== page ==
G A further consideration is the amount of risk involved in successfully setting up a new geothermal power production facility. The drilling that must extend 2,000 to 3,000 m below the surface must be accurate to within a matter of just a few metres one side or the other of the targeted location. To achieve this, extensive surveys, drilling expertise and time are needed. It is not uncommon for a project to encompass ten years from its planning stage to the start of operations. The extent of the risks involved is clear.

H Although it has long been considered a resource-poor nation, Japan, which is thought to have about 10% of the world’s geothermal resources, may well have considerable advantages for tapping into geothermal power. It does have one of the longest serving power stations using geothermal energy. The station, built in 1966, pointed the way to the future when the country was affected by the two global oil shocks in the 1970s. Now there are some 17 plants in operation throughout the country which are responsible for a total output of over 530,000 kilowatts. This figure, though impressive, accounts for a mere 0.4% of Japan’s total generation of electricity.

I Clearly then, further progress needs to be made in the development of geothermal energy. As long as costs remain high in comparison to other sources of energy, geothermal power wilt struggle to match the efficiency of existing power sources. Further research and innovation in the field, as well as government support and a sense of urgency, are needed to help propel geothermal energy towards its promising future.

Questions 14-19
Reading Passage 2 has nine paragraphs, A-l. Which paragraph contains the following information?

14. the history of the development of geothermal power
15. one country’s use of geothermal power
16. a comparison between various energy sources
17. how geothermal energy can produce electricity
18. conditions which permit access to geothermal power
19. problems of geothermal exploration

Questions 20-26
Do the following statements agree with the writer s claims in Reading Passage 2? In boxes 20-26 on your answer sheet, write:

YES if the statement agrees with the views of the writer
NO if the statement contradicts the views of the writer
NOT GIVEN if it is impossible to say what the writer thinks about this

20. Accessing geothermal energy at depths greater than 3 km is currently not possible.
21. The generation of geothermal power produces a considerable amount of by-products that can be damaging to the environment.
22. The World Geothermal Congress has been able to raise money for research in this area.
23. Geothermal energy is still relatively expensive lo generate.
24. It can take a decade to develop a single geothermal power station.
25. Japan is capable of generating one quarter of its energy needs using geothermal energy.
26. The future of geothermal energy depends upon the decline of fossil fuel resources.

are we managing to destroy science?

The government in the UK was concerned about the efficiency of research institutions and set up a Research Assessment Exercise (RAE) to consider what was being done in each university. The article which follows is a response to the imposition of the RAE. In the year ahead, the UK government is due to carry out the next Research Assessment Exercise (RAE ). The goal of this regular five-yearly check-up of the university sector is easy to understand: to increase productivity within public sector research. But striving for such productivity can lead to unfortunate consequences. In the case of the RAE, one risk attached to this is the creation of an overly controlling management culture that threatens the future of imaginative science.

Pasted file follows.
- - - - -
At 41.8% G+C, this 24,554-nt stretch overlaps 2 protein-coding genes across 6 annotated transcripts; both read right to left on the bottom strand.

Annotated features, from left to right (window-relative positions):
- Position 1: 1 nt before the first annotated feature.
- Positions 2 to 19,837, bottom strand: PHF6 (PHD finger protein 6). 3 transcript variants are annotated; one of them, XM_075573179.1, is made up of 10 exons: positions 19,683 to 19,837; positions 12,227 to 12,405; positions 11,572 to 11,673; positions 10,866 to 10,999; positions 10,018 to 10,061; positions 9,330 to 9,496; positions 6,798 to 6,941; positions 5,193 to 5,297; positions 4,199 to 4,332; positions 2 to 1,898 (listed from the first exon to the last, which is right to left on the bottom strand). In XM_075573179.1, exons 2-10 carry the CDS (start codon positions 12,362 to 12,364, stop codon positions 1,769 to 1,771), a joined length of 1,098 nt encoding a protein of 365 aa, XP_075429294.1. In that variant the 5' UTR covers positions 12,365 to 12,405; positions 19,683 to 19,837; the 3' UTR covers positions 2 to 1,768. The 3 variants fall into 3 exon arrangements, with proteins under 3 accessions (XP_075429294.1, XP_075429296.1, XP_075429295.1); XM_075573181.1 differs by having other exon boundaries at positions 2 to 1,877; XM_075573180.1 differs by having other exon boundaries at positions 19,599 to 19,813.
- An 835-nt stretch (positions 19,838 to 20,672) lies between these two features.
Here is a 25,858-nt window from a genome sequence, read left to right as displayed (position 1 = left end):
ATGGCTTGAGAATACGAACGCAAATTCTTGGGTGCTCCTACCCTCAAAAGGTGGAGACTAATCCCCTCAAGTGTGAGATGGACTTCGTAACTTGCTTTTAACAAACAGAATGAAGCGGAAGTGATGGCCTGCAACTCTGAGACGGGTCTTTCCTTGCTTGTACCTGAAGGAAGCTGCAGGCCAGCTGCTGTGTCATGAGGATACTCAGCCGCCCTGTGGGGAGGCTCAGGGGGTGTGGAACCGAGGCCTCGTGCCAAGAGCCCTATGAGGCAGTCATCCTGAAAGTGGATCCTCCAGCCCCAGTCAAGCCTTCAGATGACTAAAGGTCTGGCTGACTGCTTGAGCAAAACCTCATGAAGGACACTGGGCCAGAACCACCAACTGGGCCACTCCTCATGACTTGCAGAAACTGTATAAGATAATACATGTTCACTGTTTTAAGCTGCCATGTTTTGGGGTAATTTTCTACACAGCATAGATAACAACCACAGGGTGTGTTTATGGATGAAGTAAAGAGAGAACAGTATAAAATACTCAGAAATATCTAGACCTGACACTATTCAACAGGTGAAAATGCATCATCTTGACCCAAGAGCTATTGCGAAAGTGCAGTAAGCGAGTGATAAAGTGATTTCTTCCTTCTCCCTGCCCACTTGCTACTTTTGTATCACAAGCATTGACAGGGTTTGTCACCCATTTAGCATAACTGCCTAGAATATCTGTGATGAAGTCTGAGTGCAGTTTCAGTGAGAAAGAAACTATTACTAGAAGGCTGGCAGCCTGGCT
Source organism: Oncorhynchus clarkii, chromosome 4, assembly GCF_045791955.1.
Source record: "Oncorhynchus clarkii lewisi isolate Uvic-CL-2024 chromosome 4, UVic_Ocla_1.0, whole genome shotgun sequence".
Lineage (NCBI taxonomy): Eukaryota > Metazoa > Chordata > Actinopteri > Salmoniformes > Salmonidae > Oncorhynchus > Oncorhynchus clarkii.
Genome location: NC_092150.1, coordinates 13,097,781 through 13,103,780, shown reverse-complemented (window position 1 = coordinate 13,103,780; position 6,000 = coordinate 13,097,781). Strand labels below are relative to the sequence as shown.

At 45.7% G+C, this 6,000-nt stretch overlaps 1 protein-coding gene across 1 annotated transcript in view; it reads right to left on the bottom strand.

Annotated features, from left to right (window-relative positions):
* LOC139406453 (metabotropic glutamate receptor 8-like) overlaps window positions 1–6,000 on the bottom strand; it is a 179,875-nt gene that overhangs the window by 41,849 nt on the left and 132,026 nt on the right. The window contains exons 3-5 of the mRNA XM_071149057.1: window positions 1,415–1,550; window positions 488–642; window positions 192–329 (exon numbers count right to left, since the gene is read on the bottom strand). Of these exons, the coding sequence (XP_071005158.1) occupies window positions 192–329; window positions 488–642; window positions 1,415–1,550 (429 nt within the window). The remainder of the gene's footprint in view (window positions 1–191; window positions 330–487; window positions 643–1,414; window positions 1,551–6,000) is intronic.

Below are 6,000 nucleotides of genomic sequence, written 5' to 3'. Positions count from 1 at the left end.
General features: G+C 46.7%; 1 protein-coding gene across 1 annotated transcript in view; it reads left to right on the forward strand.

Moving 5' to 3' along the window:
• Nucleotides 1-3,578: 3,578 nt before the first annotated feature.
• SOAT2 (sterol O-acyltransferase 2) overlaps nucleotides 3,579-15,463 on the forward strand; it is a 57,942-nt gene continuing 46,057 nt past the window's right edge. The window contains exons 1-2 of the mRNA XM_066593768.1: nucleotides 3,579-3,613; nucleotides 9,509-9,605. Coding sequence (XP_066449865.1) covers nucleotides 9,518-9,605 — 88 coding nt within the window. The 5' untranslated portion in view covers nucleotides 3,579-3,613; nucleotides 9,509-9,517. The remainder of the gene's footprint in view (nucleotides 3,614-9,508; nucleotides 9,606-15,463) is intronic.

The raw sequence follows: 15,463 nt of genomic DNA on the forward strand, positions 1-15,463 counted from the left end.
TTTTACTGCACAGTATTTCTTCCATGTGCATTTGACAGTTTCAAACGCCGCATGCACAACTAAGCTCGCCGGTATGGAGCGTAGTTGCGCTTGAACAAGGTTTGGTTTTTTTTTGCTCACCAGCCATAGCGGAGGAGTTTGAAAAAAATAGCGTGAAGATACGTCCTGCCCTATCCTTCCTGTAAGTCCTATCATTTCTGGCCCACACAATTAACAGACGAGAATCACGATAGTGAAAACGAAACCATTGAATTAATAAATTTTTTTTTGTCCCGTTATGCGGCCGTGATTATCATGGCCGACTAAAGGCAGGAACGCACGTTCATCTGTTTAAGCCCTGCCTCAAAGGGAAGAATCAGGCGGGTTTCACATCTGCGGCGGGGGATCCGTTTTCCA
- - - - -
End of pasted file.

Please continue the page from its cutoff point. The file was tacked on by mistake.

Academic institutions are already preparing for the RAE with some anxiety—understand-ably so, for the financial consequences of failure are severe. Departments with a current rating of four or five (research is rated on a five point scale, with five the highest) must maintain their score or face a considerable loss of funding. Meanwhile, those with ratings of two or three are fighting for their survival. The pressures are forcing research management onto the defensive. Common strategies for increasing academic output include grading individual researchers every year according to RAE criteria, pressurising them to publish anything regardless of quality, diverting funds from key and expensive laboratory science into areas of study such as management, and even threatening to close departments. Another strategy being readily adopted is to remove scientists who appear to be less active in research and replace them with new, probably younger, staff.

Although such measures may deliver results in the RAE , they are putting unsustainable pressure on academic staff. Particularly insidious is the pressure to publish. Put simply, RAE committees in the laboratory sciences must produce four excellent peer-reviewed publications per member of staff to meet the assessment criteria. Hence this is becoming a minimum requirement for existing members of staff, and a benchmark against which to measure new recruits. But prolific publication does not necessarily add up to good science. Indeed, one young researcher was told in an interview for a lectureship that, although your publications are excellent, unfortunately, there are not enough of them. You should not worry so much about the quality of your publications.’